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How can flickering the light source off and on while the film sits there compensate for the 24 frames per second film rate? Makes no sense.
Because we're discussing whether you can notice the flickering of LED lamps. In the film analogy you brought up the issue isn't the "frame rate", which determines whether or not the motion looks jerky, but rather the "flash rate", which determines whether or not you notice the light going on and off. 24 flashes per second at a 50% duty cycle would be very noticeable, which is why in the film days theater projectors used to flash each frame twice.
 

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So I’m curious. I have about 1000 miles on my bolt so a newbie... is the rear view camera display multiplexed? I sense a flicker. Maybe it’s at 30hz refresh? Move head side to side rapidly and it is disturbing...
 

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As others have pointed out, the rear-view camera mirror is a blur to folks who wear reading glasses (when not driving). The car makers are trying to switch to camera mirrors all around in an effort to reduce drag. Hopefully there is a way to adjust the images to solve the blur problem. BTW - I NEVER use the camera mirror. Chevy should spend the money on heat pumps for cabin heat.
 

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As others have pointed out, the rear-view camera mirror is a blur to folks who wear reading glasses (when not driving). The car makers are trying to switch to camera mirrors all around in an effort to reduce drag. Hopefully there is a way to adjust the images to solve the blur problem. BTW - I NEVER use the camera mirror. Chevy should spend the money on heat pumps for cabin heat.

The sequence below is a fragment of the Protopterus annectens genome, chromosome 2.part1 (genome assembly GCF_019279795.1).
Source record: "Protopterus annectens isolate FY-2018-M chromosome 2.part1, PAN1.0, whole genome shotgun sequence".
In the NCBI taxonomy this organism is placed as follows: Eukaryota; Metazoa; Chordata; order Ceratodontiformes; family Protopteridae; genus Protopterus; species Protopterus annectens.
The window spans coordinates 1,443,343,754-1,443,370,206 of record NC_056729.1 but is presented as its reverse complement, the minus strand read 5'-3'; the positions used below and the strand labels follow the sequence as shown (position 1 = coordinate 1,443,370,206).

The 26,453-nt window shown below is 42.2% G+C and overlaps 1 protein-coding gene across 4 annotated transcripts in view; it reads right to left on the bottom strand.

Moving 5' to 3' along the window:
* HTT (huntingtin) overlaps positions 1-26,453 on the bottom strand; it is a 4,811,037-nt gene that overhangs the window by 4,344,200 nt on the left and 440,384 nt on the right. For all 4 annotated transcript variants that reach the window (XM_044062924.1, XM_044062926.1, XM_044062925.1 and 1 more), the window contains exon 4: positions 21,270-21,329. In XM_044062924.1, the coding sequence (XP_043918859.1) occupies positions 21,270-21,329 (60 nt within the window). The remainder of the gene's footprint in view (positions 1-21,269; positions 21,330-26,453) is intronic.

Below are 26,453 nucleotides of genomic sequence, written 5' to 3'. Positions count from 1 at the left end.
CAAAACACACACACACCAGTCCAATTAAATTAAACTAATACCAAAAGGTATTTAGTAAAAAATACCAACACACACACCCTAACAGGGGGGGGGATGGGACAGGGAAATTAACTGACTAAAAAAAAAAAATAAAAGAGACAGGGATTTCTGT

If you can't focus on the mirror because of compromised near field vision, how can you see the dashboard display, which is even closer? I wear glasses all the time, for distance vision (6x), and the only issue I had was training my eyes to hit the closer plane of focus.
 

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If you can't focus on the mirror because of compromised near field vision, how can you see the dashboard display, which is even closer?
One of the problems for us older folk is that we often use bifocal or progressive lenses that let us see nearby text clearly when we look through the bottom half of our eyeglasses. Works great for the dashboard. But unfortunately, you have to look through the top half of your eyeglasses in order to see the rear view mirror display, and that part of the lenses is optimized for far vision.

I can't completely focus on the rear view mirror display myself, but it's good enough for me to use. I find the wider field of view to be invaluable.
 

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One of the problems for us older folk is that we often use bifocal or progressive lenses that let us see nearby text clearly when we look through the bottom half of our eyeglasses. Works great for the dashboard. But unfortunately, you have to look through the top half of your eyeglasses in order to see the rear view mirror display, and that part of the lenses is optimized for far vision.

I can't completely focus on the rear view mirror display myself, but it's good enough for me to use. I find the wider field of view to be invaluable.
I'm an old as well (the 6x I mentioned in my post), and I understand what you're saying, but the post I was responding to claimed the use of reading glasses when not driving. If you don't have near field correction on at all, then the mirror and the DIC should be similar problem areas.
 

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One of the problems for us older folk is that we often use bifocal or progressive lenses that let us see nearby text clearly when we look through the bottom half of our eyeglasses. Works great for the dashboard. But unfortunately, you have to look through the top half of your eyeglasses in order to see the rear view mirror display, and that part of the lenses is optimized for far vision.

I can't completely focus on the rear view mirror display myself, but it's good enough for me to use. I find the wider field of view to be invaluable.
I'm an old as well (the 6x I mentioned in my post), and I understand what you're saying, but the post I was responding to claimed the use of reading glasses when not driving. If you don't have near field correction on at all, then the mirror and the DIC should be similar problem areas.
 
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